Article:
Community engagement practitioners have long called for more time and more resources to do engagement in a more meaningful way. Several speakers pointed out the need for more resources for community groups (through the provision of affordable community spaces, for example) and capacity building so that local people feel confident about engaging with planning and development.

“There’s always this sense of urgency in this sector and, actually, pausing, reflecting and taking things a bit slower, is a really good thing to do. But it’s quite challenging because you’re faced with the pressure to deliver things quickly. I think we should do things more slowly.” Kate Batchelor

But our panellists also stressed that the learning goes both ways: practitioners have lots to learn from local people and about coproduction processes, too. Palma also suggested that starting the development process by sitting down with communities could save time and money because architects and developers would then be in a better position to design a scheme or building that the community both wants and needs.

Being open to change – and open to criticism

As well as building in time to reflect into both consultation and planning processes, the sector shouldn’t be afraid of difficult conversations with, or criticism from, communities. Santiago gave the example of a workshop that Latin Elephant did with market traders in response to a planning application for a temporary relocation site that their businesses were being moved to.

“Within two hours the traders had filed dozens of objections to, and comments on, the application (including the shop fronts, lack of lifts, the rent, the fact that there wasn’t a specified service charge),” he explained. In January 2019, when the application went to planning, there was a long session with Delancey (the developers involved in the project), officers, councillors, and traders but they managed to get significant improvements to the temporary site. “Planning needs to be a more democratic process but that’s currently absent,” added Santiago.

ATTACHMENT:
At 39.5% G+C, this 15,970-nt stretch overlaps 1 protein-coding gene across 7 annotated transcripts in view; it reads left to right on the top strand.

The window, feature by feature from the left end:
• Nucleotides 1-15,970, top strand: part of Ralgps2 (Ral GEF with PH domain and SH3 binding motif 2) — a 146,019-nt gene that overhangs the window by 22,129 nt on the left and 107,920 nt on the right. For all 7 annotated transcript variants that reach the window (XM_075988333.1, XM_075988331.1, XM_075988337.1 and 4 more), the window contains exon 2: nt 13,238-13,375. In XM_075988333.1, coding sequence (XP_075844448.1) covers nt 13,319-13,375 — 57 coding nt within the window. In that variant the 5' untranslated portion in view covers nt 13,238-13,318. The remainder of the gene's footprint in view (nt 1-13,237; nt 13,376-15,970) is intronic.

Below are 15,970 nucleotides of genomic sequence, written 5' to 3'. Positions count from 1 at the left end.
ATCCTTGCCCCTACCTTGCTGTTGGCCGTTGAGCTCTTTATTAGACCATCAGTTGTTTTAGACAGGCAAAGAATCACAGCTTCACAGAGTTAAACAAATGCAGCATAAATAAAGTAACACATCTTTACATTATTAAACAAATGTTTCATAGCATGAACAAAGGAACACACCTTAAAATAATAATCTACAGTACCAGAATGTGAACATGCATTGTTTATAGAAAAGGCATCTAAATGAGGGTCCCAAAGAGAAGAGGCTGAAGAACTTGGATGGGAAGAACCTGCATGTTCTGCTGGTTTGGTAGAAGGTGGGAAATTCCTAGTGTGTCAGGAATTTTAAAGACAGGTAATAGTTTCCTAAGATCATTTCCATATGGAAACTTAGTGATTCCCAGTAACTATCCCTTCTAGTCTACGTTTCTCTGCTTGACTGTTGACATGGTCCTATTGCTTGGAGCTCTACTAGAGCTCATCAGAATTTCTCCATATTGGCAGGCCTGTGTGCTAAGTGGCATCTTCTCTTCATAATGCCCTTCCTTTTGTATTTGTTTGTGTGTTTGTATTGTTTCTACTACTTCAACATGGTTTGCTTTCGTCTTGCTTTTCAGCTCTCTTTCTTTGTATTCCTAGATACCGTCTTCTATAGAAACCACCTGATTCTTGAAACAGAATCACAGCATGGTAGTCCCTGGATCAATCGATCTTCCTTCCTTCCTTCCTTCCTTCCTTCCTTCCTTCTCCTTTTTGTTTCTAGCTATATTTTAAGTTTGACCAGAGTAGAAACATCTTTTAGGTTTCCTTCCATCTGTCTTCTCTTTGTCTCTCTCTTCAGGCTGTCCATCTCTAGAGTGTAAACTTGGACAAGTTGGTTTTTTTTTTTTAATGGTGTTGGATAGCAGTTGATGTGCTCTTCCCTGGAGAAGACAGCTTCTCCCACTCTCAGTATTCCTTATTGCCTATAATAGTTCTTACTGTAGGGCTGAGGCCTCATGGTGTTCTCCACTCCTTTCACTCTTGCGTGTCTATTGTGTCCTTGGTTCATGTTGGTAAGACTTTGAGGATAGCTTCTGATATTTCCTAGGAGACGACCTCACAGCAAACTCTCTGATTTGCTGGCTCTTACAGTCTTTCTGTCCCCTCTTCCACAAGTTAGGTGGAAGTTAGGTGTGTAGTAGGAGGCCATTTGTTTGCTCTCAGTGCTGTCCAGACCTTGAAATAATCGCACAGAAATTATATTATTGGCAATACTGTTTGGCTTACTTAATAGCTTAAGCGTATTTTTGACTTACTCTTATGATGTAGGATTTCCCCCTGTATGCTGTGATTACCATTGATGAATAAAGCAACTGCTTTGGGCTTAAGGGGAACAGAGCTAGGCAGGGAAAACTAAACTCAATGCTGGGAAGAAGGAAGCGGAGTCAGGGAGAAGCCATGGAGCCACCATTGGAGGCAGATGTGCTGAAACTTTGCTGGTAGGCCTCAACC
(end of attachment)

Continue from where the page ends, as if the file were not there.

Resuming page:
Group of people huddling together in front of houses
Community engagement at Thamesmead. Image courtesy of Peabody. 

Coproducing with communities

One powerful way to achieve trust, to engage inclusively, and to be open to change and criticism is by coproducing with communities. However, as the term ‘coproduction’ is used more widely across the sector, it’s important to be clear about what it means and how it differs from traditional engagement methods. Without this clarity, there’s a real risk of ‘coproduction washing’ – where the term is used by developers and local authorities to gain trust but without making any real meaningful change to the way that community engagement is done.

52% of the audience who came to the launch don’t have a clear understanding of what ‘co-production’ means in the context of the built environment. 99% think the sector could benefit from greater clarity and agreement on how to do coproduction.

For Kate, real coproduction means transferring power to the people who live in a place to make decisions about that place. For Sion, coproduction means joint action and equal partnerships. For everyone on the panel, coproduction requires early engagement – and then ongoing engagement. And it needs to be embedded into existing structures within organisations and across partnerships.

Gathering evidence

Building the business case for better, more meaningful, engagement – particularly coproduction – is important but the positive outcomes that practitioners are seeing from these engagement processes are still largely anecdotal. This can make it hard to push for internal change, to persuade partners and to make the case for more time and more resources.

Starting small, with a pilot project, can be a good way of demonstrating what the benefits are to all the different stakeholders involved.

 Conclusion

The challenge now for the sector is to not only start rethinking engagement but also to put these ideas into practice. Listening to, and learning from, communities through early and ongoing engagement will result in better outcomes for the sector but also a better built environment. Co-production offers a compelling approach, but it must be done properly. How the term is being used across the sector and what that means in practice will be a key focus for the remainder of this programme.

For more information about our Rethinking Community Engagement programme, please get in touch with Sophie Nellis